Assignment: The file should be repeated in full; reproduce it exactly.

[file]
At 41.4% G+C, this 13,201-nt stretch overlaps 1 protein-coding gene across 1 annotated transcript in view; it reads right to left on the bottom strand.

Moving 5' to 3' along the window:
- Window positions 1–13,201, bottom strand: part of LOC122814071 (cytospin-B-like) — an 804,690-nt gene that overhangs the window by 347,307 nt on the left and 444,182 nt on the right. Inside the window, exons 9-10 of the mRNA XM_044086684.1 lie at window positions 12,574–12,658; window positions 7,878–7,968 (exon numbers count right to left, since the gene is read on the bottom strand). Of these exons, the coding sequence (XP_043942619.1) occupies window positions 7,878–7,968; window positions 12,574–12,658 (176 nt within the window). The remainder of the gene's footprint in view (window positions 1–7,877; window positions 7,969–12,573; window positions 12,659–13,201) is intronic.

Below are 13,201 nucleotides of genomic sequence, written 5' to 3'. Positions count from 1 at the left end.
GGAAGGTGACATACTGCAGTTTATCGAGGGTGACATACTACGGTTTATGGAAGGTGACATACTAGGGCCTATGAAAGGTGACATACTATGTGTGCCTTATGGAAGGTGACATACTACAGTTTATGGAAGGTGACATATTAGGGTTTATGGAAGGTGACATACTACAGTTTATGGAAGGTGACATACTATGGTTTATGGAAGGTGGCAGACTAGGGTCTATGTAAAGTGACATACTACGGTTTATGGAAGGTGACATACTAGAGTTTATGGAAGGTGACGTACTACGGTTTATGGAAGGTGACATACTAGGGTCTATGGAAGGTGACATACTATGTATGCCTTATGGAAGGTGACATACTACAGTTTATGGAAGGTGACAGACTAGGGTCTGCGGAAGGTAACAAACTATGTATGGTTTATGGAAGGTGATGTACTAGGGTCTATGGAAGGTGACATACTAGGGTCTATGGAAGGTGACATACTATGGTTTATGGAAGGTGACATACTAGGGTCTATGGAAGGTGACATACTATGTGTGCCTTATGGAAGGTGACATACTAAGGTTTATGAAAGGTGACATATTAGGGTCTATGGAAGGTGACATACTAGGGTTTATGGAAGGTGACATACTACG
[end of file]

At 41.4% G+C, this 13,201-nt stretch overlaps 1 protein-coding gene across 1 annotated transcript in view; it reads right to left on the bottom strand.

Moving 5' to 3' along the window:
- Window positions 1–13,201, bottom strand: part of LOC122814071 (cytospin-B-like) — an 804,690-nt gene that overhangs the window by 347,307 nt on the left and 444,182 nt on the right. Inside the window, exons 9-10 of the mRNA XM_044086684.1 lie at window positions 12,574–12,658; window positions 7,878–7,968 (exon numbers count right to left, since the gene is read on the bottom strand). Of these exons, the coding sequence (XP_043942619.1) occupies window positions 7,878–7,968; window positions 12,574–12,658 (176 nt within the window). The remainder of the gene's footprint in view (window positions 1–7,877; window positions 7,969–12,573; window positions 12,659–13,201) is intronic.

Below are 13,201 nucleotides of genomic sequence, written 5' to 3'. Positions count from 1 at the left end.
GGAAGGTGACATACTGCAGTTTATCGAGGGTGACATACTACGGTTTATGGAAGGTGACATACTAGGGCCTATGAAAGGTGACATACTATGTGTGCCTTATGGAAGGTGACATACTACAGTTTATGGAAGGTGACATATTAGGGTTTATGGAAGGTGACATACTACAGTTTATGGAAGGTGACATACTATGGTTTATGGAAGGTGGCAGACTAGGGTCTATGTAAAGTGACATACTACGGTTTATGGAAGGTGACATACTAGAGTTTATGGAAGGTGACGTACTACGGTTTATGGAAGGTGACATACTAGGGTCTATGGAAGGTGACATACTATGTATGCCTTATGGAAGGTGACATACTACAGTTTATGGAAGGTGACAGACTAGGGTCTGCGGAAGGTAACAAACTATGTATGGTTTATGGAAGGTGATGTACTAGGGTCTATGGAAGGTGACATACTAGGGTCTATGGAAGGTGACATACTATGGTTTATGGAAGGTGACATACTAGGGTCTATGGAAGGTGACATACTATGTGTGCCTTATGGAAGGTGACATACTAAGGTTTATGAAAGGTGACATATTAGGGTCTATGGAAGGTGACATACTAGGGTTTATGGAAGGTGACATACTACG